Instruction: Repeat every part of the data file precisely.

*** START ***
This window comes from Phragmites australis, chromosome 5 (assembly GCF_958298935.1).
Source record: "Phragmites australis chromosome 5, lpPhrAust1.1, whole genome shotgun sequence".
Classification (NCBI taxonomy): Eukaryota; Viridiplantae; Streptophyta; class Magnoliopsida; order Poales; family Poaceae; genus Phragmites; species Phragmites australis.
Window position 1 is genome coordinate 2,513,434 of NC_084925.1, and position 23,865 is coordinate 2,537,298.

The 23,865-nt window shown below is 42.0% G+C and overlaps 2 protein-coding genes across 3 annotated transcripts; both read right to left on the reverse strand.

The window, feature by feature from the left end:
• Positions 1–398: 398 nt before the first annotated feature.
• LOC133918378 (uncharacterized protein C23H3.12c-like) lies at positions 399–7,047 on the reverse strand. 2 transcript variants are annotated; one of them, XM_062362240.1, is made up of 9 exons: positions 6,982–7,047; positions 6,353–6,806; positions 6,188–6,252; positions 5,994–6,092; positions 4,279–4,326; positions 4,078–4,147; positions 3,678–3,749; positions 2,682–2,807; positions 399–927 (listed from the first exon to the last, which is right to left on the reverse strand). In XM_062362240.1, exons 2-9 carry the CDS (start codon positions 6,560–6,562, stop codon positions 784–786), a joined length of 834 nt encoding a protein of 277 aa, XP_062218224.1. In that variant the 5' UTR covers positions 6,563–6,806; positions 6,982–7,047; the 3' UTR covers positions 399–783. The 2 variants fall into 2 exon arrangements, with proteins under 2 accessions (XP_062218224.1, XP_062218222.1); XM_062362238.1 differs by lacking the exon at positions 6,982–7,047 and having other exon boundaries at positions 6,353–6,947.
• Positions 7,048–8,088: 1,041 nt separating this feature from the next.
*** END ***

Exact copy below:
This window comes from Phragmites australis, chromosome 5 (assembly GCF_958298935.1).
Source record: "Phragmites australis chromosome 5, lpPhrAust1.1, whole genome shotgun sequence".
Classification (NCBI taxonomy): Eukaryota; Viridiplantae; Streptophyta; class Magnoliopsida; order Poales; family Poaceae; genus Phragmites; species Phragmites australis.
Window position 1 is genome coordinate 2,513,434 of NC_084925.1, and position 23,865 is coordinate 2,537,298.

The 23,865-nt window shown below is 42.0% G+C and overlaps 2 protein-coding genes across 3 annotated transcripts; both read right to left on the reverse strand.

The window, feature by feature from the left end:
• Positions 1–398: 398 nt before the first annotated feature.
• LOC133918378 (uncharacterized protein C23H3.12c-like) lies at positions 399–7,047 on the reverse strand. 2 transcript variants are annotated; one of them, XM_062362240.1, is made up of 9 exons: positions 6,982–7,047; positions 6,353–6,806; positions 6,188–6,252; positions 5,994–6,092; positions 4,279–4,326; positions 4,078–4,147; positions 3,678–3,749; positions 2,682–2,807; positions 399–927 (listed from the first exon to the last, which is right to left on the reverse strand). In XM_062362240.1, exons 2-9 carry the CDS (start codon positions 6,560–6,562, stop codon positions 784–786), a joined length of 834 nt encoding a protein of 277 aa, XP_062218224.1. In that variant the 5' UTR covers positions 6,563–6,806; positions 6,982–7,047; the 3' UTR covers positions 399–783. The 2 variants fall into 2 exon arrangements, with proteins under 2 accessions (XP_062218224.1, XP_062218222.1); XM_062362238.1 differs by lacking the exon at positions 6,982–7,047 and having other exon boundaries at positions 6,353–6,947.
• Positions 7,048–8,088: 1,041 nt separating this feature from the next.